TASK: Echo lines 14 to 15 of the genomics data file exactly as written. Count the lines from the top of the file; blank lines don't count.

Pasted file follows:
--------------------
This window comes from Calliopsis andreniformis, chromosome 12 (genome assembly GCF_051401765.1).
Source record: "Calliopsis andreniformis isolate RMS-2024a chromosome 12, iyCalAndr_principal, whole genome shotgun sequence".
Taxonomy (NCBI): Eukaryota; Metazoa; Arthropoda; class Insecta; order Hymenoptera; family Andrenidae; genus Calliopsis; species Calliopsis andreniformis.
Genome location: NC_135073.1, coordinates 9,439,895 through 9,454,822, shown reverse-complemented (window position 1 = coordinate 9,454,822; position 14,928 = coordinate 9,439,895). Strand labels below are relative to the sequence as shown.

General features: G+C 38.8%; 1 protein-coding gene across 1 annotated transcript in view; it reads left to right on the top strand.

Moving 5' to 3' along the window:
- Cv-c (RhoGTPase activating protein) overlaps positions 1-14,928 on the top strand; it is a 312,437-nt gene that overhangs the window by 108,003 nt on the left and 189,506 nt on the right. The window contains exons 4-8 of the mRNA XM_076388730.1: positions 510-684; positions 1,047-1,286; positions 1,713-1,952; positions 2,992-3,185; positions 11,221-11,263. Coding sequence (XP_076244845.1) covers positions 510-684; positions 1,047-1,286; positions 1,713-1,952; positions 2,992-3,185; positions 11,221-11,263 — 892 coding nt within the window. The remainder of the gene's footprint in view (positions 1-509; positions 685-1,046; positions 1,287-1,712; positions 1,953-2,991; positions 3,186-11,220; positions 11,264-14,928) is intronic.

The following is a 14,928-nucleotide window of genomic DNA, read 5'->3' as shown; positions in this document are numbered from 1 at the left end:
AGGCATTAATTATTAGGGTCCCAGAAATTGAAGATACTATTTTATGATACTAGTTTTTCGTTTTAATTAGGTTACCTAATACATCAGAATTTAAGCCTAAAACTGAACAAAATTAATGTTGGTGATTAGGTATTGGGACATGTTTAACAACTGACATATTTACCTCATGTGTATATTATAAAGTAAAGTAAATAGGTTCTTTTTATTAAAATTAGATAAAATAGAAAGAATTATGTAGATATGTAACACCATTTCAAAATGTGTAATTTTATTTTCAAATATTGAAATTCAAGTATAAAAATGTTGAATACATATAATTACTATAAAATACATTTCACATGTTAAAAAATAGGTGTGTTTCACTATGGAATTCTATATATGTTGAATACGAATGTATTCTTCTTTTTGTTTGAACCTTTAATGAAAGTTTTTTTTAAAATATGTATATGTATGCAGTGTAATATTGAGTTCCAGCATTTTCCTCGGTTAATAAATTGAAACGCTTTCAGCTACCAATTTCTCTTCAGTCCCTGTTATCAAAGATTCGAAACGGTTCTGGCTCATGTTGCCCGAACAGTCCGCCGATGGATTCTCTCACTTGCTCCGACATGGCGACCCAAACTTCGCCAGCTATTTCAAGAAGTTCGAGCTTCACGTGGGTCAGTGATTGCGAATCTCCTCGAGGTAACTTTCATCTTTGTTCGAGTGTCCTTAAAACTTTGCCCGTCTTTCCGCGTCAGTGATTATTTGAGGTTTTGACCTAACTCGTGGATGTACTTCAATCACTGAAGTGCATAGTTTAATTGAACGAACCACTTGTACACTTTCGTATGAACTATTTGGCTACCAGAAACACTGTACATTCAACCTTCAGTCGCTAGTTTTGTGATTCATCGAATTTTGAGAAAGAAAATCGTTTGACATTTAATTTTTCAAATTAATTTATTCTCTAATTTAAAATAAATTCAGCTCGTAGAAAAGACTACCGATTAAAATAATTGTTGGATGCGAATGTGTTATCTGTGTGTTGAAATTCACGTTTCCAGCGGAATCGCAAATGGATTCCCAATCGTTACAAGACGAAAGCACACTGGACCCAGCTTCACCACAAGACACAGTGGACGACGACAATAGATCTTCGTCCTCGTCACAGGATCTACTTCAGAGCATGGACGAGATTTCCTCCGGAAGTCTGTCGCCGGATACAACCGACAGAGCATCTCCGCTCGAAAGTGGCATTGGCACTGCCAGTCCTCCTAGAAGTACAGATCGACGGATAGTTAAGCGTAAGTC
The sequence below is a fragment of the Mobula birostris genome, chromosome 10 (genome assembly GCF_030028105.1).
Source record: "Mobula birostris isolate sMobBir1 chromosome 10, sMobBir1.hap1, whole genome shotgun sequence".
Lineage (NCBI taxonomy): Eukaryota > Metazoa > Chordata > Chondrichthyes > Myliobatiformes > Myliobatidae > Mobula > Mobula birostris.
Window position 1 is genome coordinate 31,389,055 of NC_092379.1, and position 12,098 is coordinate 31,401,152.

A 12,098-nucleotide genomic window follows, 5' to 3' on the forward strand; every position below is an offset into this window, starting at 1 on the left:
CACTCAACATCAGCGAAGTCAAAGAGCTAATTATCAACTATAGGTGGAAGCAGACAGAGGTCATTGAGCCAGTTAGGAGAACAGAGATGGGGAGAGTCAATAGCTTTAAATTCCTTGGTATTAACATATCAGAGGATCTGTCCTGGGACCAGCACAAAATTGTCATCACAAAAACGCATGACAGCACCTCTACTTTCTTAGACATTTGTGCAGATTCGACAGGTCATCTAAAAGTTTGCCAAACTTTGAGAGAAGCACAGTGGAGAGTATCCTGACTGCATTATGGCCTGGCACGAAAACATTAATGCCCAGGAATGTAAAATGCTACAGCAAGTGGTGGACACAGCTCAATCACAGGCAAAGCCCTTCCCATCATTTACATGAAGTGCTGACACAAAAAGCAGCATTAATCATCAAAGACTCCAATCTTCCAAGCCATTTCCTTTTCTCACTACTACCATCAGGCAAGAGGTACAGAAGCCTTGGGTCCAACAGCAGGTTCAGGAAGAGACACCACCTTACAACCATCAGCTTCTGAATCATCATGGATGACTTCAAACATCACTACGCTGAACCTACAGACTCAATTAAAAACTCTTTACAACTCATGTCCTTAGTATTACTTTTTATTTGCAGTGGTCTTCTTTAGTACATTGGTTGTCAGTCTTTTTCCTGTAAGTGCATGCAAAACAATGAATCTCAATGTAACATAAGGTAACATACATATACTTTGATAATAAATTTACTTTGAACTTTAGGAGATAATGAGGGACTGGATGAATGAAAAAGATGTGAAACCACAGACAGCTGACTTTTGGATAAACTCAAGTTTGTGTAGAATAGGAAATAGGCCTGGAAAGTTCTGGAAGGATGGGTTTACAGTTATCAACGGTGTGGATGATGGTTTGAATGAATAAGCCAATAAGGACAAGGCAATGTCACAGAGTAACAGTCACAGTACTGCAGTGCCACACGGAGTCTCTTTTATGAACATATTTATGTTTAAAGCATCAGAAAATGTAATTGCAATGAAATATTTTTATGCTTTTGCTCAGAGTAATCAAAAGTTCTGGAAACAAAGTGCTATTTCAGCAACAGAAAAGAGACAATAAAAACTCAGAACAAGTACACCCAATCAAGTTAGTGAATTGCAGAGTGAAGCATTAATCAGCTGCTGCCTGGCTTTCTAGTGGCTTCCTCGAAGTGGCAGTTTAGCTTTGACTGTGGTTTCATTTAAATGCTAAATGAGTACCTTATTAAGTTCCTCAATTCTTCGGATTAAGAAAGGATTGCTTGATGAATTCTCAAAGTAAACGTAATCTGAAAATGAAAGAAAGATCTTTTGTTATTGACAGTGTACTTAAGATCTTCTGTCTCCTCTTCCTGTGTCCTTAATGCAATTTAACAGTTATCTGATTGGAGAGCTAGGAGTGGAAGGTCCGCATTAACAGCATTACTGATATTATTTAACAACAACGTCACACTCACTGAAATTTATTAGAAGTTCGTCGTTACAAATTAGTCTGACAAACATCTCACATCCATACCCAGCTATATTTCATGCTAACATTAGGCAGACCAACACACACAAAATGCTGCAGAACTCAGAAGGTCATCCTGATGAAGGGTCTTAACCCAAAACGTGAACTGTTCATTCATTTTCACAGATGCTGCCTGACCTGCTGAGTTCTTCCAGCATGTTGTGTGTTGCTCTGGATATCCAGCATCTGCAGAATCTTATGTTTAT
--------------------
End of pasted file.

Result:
A 12,098-nucleotide genomic window follows, 5' to 3' on the forward strand; every position below is an offset into this window, starting at 1 on the left:
CACTCAACATCAGCGAAGTCAAAGAGCTAATTATCAACTATAGGTGGAAGCAGACAGAGGTCATTGAGCCAGTTAGGAGAACAGAGATGGGGAGAGTCAATAGCTTTAAATTCCTTGGTATTAACATATCAGAGGATCTGTCCTGGGACCAGCACAAAATTGTCATCACAAAAACGCATGACAGCACCTCTACTTTCTTAGACATTTGTGCAGATTCGACAGGTCATCTAAAAGTTTGCCAAACTTTGAGAGAAGCACAGTGGAGAGTATCCTGACTGCATTATGGCCTGGCACGAAAACATTAATGCCCAGGAATGTAAAATGCTACAGCAAGTGGTGGACACAGCTCAATCACAGGCAAAGCCCTTCCCATCATTTACATGAAGTGCTGACACAAAAAGCAGCATTAATCATCAAAGACTCCAATCTTCCAAGCCATTTCCTTTTCTCACTACTACCATCAGGCAAGAGGTACAGAAGCCTTGGGTCCAACAGCAGGTTCAGGAAGAGACACCACCTTACAACCATCAGCTTCTGAATCATCATGGATGACTTCAAACATCACTACGCTGAACCTACAGACTCAATTAAAAACTCTTTACAACTCATGTCCTTAGTATTACTTTTTATTTGCAGTGGTCTTCTTTAGTACATTGGTTGTCAGTCTTTTTCCTGTAAGTGCATGCAAAACAATGAATCTCAATGTAACATAAGGTAACATACATATACTTTGATAATAAATTTACTTTGAACTTTAGGAGATAATGAGGGACTGGATGAATGAAAAAGATGTGAAACCACAGACAGCTGACTTTTGGATAAACTCAAGTTTGTGTAGAATAGGAAATAGGCCTGGAAAGTTCTGGAAGGATGGGTTTACAGTTATCAACGGTGTGGATGATGGTTTGAATGAATAAGCCAATAAGGACAAGGCAATGTCACAGAGTAACAGTCACAGTACTGCAGTGCCACACGGAGTCTCTTTTATGAACATATTTATGTTTAAAGCATCAGAAAATGTAATTGCAATGAAATATTTTTATGCTTTTGCTCAGAGTAATCAAAAGTTCTGGAAACAAAGTGCTATTTCAGCAACAGAAAAGAGACAATAAAAACTCAGAACAAGTACACCCAATCAAGTTAGTGAATTGCAGAGTGAAGCATTAATCAGCTGCTGCCTGGCTTTCTAGTGGCTTCCTCGAAGTGGCAGTTTAGCTTTGACTGTGGTTTCATTTAAATGCTAAATGAGTACCTTATTAAGTTCCTCAATTCTTCGGATTAAGAAAGGATTGCTTGATGAATTCTCAAAGTAAACGTAATCTGAAAATGAAAGAAAGATCTTTTGTTATTGACAGTGTACTTAAGATCTTCTGTCTCCTCTTCCTGTGTCCTTAATGCAATTTAACAGTTATCTGATTGGAGAGCTAGGAGTGGAAGGTCCGCATTAACAGCATTACTGATATTATTTAACAACAACGTCACACTCACTGAAATTTATTAGAAGTTCGTCGTTACAAATTAGTCTGACAAACATCTCACATCCATACCCAGCTATATTTCATGCTAACATTAGGCAGACCAACACACACAAAATGCTGCAGAACTCAGAAGGTCATCCTGATGAAGGGTCTTAACCCAAAACGTGAACTGTTCATTCATTTTCACAGATGCTGCCTGACCTGCTGAGTTCTTCCAGCATGTTGTGTGTTGCTCTGGATATCCAGCATCTGCAGAATCTTATGTTTAT